By Jori Hamilton
For many writers, the goal is to be recognized as a professional. But, whether it’s a creative writer, scriptwriter, poet, journalist, fiction writer, novelist, or another type, moving forward with a career in professional writing requires a long-term commitment and willingness to do things that help you grow.
It’s important to note that how you establish yourself as a freelancer or independent writer will be unique to you. But there are many things you can do to grow your professional writing career. One of the most important is developing solid relationships with people in your industry.
Learning to network can be powerful in building a solid reputation as a professional writer. And it’s best to take advantage. So, here’s a concise professional writer’s guide to networking that will get you on track to building solid relationships that will propel you forward in the industry.
Polish Your Interpersonal Skills
How successful your networking efforts are depends on the strength of your interpersonal skills. They make interaction and communication with others a lot smoother. And that has obvious benefits in networking. Things like active listening, presentation skills, nonverbal communication, conversational skills, and recognizing boundaries are vital to getting others to open up to you.
So, work on developing the crucial interpersonal skills above and intercultural communication as well. Intercultural communication is defined as “a process that creates a shared experience between individuals from different cultures, backgrounds, and languages.” It can be instrumental when networking because you’ll meet people from various cultural backgrounds. And you need to be able to interact with them respectfully and allow your differences to connect you.
All in all, sharpening your interpersonal skills will encourage you to get out there and network with confidence. So, once you’re comfortable with your interpersonal skills, dive into networking by starting with social media.
Start With Social Media
Millions of people use social media every day. And a considerable pool of those users are writers and other writing industry professionals. So, take advantage of the reach you have on social media to meet new people.
Start by joining groups related to professional writing on LinkedIn, Instagram, Twitter, and Facebook. Take your time getting to know the other members in the group and start contributing once you feel comfortable. Also, don’t be afraid to reach out to people directly and start a conversation about why you felt compelled to contact them.
Additionally, part of transitioning from writing being a hobby to writing being a professional career is in the way you market yourself. So, it’s essential to present yourself well on your social media pages. When you connect with other writing professionals on these platforms, you want to ensure your content and page layout reflect how serious you are about writing. And how serious you are about developing a solid professional writing network.
Furthermore, it’s easy to keep your networking efforts in the online realm because of accessibility and comfortability. But to take full advantage of networking, it’s best to connect with people offline also.
Work Toward In-Person Networking
Many writers are naturally introverted, meaning they’re quiet, reserved, and thoughtful. Additionally, they’re usually homebodies who would choose a night in with pen and paper over a night out on most days. So, that’s why starting with social media and other forms of online networking are more comfortable. But you must work toward participating in in-person networking.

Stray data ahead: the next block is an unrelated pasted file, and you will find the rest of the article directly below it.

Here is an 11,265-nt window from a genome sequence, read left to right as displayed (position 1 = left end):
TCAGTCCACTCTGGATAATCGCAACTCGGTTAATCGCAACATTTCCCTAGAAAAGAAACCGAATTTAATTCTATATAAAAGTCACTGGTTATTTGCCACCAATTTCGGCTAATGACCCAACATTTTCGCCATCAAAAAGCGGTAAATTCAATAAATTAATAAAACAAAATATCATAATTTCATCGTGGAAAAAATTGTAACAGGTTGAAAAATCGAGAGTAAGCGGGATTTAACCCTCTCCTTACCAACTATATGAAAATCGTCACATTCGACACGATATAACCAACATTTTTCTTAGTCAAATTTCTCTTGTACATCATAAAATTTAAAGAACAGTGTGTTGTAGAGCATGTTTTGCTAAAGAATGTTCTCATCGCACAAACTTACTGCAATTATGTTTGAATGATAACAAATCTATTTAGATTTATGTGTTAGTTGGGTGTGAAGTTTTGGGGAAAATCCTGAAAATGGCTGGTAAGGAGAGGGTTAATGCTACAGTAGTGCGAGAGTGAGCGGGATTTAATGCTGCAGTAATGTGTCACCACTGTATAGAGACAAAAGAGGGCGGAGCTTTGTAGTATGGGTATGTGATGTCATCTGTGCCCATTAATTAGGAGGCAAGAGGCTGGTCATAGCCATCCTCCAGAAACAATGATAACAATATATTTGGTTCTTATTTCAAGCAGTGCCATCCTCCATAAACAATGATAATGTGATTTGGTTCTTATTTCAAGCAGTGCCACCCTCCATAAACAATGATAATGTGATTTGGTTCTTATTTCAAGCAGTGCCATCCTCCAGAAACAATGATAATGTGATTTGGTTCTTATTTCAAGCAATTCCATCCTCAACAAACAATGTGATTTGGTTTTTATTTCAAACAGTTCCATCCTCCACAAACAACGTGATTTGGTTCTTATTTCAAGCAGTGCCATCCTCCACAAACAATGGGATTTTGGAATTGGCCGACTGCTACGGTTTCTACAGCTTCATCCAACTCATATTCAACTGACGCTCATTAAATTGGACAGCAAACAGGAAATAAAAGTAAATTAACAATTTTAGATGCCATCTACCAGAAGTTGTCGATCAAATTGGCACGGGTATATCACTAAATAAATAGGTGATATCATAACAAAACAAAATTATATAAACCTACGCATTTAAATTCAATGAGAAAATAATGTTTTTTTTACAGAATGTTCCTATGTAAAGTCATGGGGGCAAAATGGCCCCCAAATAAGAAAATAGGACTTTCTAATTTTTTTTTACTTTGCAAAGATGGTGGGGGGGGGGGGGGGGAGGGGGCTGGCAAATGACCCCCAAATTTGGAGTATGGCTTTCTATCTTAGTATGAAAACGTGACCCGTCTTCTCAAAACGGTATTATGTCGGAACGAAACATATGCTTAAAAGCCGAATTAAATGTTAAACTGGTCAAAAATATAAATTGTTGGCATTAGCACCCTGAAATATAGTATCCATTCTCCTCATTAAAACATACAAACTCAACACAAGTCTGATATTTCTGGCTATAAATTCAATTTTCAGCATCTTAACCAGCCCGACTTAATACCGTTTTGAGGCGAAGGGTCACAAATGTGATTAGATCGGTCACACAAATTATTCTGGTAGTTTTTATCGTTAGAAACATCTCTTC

You may not be able to jump right into a national writers conference, but you can start small when it comes to in-person networking. For instance, meet up with a few fellow writer friends at a local coffee shop to bounce ideas off of them for a new novel. You could attend a new author’s reading. Or you could join a local writers group.
As you get more comfortable with online and in-person networking, explore hosting networking events yourself to connect with other writers and professionals in the industry. For example, lead a book club, start a feedback group, or host your own webinar.
Furthermore, however you decide to network and put yourself out there as a writer, be sure to focus on quality over quantity in your relationships. And that brings us to our last section.
Focus on Building Quality Relationships
Whether you immerse yourself in online or offline networking, ensure your focus is on quality over quantity. In other words, building quality relationships with a few people is a lot more valuable than developing surface relationships with hundreds of people. It’s less about how many business cards you can hand out and more about who will use them when the event is over. Quality connections play a huge part in how solid your network is in the long run.
Ultimately, when you’re networking as a professional writer, focus on genuine connection and honest communication when you meet new people. And they’ll likely become a part of your professional writing family in the future.
Although many writers dread networking, its benefits are undeniable. Hopefully, this guide to networking helps you build a circle of solid professionals and friends that genuinely want the best for you in your professional writing journey.
Jori Hamilton is an experienced writer residing in the Northwestern U.S. She covers a wide range of topics but takes a particular interest in covering topics related to freelance writing, business productivity, and marketing strategies. To learn more about Jori, you can follow her on Twitter and LinkedIn.